It’s been a journey of mixed emotions for a gay Syrian man I met at a North York hotel where government-assisted refugees are being temporarily sheltered.
This man tapped me on the shoulder asking for help. He allowed our cameras to roll but did not have the confidence to reveal his face after living in secrecy and fear for so long.
Through Mona, a translator, we were able to communicate. “He’s very worried about the homosexuals back home and the incremental torture.”
His name is Osama and his story is heartbreaking.
The translator was almost brought to tears as she relayed his words from Arabic to English. “He feels very sad because his partner who he’s been with for 10 years in secrecy was not allowed to come with him, even though they filed the papers together as a family.”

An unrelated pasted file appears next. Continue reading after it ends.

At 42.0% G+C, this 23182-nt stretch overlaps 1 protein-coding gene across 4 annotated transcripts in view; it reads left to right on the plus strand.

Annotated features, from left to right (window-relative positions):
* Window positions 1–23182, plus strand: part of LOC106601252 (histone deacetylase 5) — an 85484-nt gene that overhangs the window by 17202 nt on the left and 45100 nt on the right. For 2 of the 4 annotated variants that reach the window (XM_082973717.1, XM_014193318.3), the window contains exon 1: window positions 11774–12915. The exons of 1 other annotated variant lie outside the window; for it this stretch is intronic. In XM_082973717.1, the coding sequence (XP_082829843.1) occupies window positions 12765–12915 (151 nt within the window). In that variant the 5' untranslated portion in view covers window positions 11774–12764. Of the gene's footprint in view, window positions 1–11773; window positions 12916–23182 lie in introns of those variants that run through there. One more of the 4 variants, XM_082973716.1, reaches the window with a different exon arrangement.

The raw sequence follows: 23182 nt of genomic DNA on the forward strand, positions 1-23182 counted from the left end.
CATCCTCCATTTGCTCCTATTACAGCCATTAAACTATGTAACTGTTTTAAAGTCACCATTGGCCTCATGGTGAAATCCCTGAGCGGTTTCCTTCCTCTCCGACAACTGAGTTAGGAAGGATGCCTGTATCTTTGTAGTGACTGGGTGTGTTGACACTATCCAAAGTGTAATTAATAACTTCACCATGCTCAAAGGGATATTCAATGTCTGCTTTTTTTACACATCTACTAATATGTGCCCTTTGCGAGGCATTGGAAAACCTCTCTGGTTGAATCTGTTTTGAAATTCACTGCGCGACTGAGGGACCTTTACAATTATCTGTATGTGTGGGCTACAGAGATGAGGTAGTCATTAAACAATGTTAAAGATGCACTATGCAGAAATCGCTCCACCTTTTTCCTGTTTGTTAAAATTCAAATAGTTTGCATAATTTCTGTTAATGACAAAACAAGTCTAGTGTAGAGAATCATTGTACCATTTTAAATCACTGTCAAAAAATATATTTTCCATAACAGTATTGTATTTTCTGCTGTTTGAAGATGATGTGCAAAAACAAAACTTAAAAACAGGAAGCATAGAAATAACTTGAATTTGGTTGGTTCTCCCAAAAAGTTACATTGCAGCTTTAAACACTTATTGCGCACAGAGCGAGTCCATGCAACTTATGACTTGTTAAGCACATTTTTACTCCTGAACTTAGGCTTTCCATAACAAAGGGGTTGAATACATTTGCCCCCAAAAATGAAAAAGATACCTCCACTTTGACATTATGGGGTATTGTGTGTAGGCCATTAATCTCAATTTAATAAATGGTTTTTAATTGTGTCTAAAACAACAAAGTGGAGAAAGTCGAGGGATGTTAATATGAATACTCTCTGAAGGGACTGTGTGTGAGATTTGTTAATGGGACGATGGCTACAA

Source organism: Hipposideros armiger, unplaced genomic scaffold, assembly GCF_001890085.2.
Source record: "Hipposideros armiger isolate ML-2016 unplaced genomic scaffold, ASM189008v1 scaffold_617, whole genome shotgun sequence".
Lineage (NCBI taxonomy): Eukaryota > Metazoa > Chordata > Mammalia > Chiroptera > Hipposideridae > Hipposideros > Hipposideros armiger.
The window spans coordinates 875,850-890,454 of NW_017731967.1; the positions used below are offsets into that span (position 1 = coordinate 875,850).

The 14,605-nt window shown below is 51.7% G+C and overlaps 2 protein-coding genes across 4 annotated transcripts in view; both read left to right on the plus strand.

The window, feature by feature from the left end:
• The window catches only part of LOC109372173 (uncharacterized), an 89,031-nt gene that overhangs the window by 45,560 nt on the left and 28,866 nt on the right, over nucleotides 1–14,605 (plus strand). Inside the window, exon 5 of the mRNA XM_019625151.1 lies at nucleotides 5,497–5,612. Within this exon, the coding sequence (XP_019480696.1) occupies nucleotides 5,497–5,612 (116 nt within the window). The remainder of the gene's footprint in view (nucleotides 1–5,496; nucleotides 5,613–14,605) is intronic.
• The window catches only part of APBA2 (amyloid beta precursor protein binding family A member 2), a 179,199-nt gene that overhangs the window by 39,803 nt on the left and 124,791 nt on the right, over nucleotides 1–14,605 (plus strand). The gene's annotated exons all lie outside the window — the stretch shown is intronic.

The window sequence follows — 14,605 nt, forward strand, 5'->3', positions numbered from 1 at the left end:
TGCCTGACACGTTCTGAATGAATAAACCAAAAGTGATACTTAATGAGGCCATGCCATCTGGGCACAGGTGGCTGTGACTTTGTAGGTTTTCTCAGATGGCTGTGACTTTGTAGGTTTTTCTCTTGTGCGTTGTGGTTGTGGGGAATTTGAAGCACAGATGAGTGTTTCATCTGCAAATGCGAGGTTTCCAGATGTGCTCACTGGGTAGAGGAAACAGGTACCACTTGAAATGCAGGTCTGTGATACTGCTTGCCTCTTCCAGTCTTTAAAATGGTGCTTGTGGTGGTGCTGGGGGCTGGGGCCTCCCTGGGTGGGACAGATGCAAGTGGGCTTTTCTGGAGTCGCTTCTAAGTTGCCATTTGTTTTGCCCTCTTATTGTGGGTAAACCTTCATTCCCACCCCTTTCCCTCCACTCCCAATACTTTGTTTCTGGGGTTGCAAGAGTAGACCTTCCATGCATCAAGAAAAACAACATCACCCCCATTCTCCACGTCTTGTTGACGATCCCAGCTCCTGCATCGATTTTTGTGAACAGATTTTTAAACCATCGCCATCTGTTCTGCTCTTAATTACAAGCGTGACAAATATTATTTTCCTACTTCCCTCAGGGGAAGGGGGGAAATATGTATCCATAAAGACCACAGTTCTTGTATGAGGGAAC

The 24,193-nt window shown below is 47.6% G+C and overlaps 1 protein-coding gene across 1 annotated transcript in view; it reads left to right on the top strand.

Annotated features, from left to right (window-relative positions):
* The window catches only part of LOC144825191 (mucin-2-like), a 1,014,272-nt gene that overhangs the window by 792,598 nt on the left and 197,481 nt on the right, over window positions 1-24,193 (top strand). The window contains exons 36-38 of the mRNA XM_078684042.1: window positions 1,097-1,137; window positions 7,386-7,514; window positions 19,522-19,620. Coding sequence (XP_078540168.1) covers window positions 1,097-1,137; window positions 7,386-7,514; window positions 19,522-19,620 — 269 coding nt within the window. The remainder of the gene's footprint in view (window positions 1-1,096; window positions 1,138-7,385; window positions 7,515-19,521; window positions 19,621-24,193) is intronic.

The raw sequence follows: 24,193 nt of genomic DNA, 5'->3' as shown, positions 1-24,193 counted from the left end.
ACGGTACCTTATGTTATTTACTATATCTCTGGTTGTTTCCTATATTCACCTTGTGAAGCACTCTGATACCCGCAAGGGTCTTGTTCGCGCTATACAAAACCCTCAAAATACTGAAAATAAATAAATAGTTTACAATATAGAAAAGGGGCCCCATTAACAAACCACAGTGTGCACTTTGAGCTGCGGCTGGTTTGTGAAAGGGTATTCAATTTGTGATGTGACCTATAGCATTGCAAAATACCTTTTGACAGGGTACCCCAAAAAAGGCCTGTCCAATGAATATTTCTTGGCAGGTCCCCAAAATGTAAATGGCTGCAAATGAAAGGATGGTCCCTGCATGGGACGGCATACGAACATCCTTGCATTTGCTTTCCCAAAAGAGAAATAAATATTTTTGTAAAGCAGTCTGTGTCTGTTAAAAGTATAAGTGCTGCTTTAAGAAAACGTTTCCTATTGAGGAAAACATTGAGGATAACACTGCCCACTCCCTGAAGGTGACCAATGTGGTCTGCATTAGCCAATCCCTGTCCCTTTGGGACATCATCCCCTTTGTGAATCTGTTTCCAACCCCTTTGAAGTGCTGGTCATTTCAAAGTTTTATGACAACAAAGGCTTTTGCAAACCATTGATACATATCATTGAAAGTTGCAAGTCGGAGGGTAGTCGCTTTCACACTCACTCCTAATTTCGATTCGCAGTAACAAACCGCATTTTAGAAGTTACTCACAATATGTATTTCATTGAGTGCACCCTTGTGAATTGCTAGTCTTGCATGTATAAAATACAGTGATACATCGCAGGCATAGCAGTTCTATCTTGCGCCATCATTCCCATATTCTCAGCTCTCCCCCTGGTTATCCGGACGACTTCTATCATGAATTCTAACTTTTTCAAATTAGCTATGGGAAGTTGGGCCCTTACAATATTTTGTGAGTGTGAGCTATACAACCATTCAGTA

Osama believes the files were purposely separated in Lebanon because they were gay.
I asked Osama if he had been contact with his partner since arriving in here. “Of course, I talk to him every day. He’s in one country, I’m in one country but our hearts are together. We were not given the same consideration given to families but we are a family too – this is my kind of family.”
Osama said he’s blessed to be here but worries about his love and believes his partner’s file is now stuck in a two-year backlog.
“I have no will to live alone,” he said. “We’ve been together for 10 years. You eat, you sleep, you walk, you laugh with someone for 10 years and all of the sudden you are separated.”